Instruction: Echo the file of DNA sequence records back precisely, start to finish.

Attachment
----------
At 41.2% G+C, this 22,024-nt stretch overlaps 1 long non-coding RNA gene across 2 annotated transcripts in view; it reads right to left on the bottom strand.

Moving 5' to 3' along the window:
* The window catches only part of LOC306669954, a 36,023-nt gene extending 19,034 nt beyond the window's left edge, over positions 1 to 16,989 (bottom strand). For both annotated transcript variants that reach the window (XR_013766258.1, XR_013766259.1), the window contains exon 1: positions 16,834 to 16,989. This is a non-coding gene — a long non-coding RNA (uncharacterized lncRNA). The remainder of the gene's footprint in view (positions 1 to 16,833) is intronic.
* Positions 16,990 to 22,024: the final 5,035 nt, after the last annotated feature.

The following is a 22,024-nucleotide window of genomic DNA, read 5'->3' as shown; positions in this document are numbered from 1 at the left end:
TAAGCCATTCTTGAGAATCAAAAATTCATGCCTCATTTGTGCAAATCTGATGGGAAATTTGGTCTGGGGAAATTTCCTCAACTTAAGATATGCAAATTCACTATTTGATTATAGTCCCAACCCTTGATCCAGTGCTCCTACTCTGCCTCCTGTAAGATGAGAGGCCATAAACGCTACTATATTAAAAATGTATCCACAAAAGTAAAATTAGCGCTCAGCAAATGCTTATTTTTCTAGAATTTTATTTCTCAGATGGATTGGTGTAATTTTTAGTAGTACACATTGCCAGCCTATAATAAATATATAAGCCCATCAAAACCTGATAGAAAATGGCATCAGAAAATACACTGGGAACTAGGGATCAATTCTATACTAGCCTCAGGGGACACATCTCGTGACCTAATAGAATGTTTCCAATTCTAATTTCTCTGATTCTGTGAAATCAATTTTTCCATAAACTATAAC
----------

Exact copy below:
At 41.2% G+C, this 22,024-nt stretch overlaps 1 long non-coding RNA gene across 2 annotated transcripts in view; it reads right to left on the bottom strand.

Moving 5' to 3' along the window:
* The window catches only part of LOC306669954, a 36,023-nt gene extending 19,034 nt beyond the window's left edge, over positions 1 to 16,989 (bottom strand). For both annotated transcript variants that reach the window (XR_013766258.1, XR_013766259.1), the window contains exon 1: positions 16,834 to 16,989. This is a non-coding gene — a long non-coding RNA (uncharacterized lncRNA). The remainder of the gene's footprint in view (positions 1 to 16,833) is intronic.
* Positions 16,990 to 22,024: the final 5,035 nt, after the last annotated feature.

The following is a 22,024-nucleotide window of genomic DNA, read 5'->3' as shown; positions in this document are numbered from 1 at the left end:
TAAGCCATTCTTGAGAATCAAAAATTCATGCCTCATTTGTGCAAATCTGATGGGAAATTTGGTCTGGGGAAATTTCCTCAACTTAAGATATGCAAATTCACTATTTGATTATAGTCCCAACCCTTGATCCAGTGCTCCTACTCTGCCTCCTGTAAGATGAGAGGCCATAAACGCTACTATATTAAAAATGTATCCACAAAAGTAAAATTAGCGCTCAGCAAATGCTTATTTTTCTAGAATTTTATTTCTCAGATGGATTGGTGTAATTTTTAGTAGTACACATTGCCAGCCTATAATAAATATATAAGCCCATCAAAACCTGATAGAAAATGGCATCAGAAAATACACTGGGAACTAGGGATCAATTCTATACTAGCCTCAGGGGACACATCTCGTGACCTAATAGAATGTTTCCAATTCTAATTTCTCTGATTCTGTGAAATCAATTTTTCCATAAACTATAAC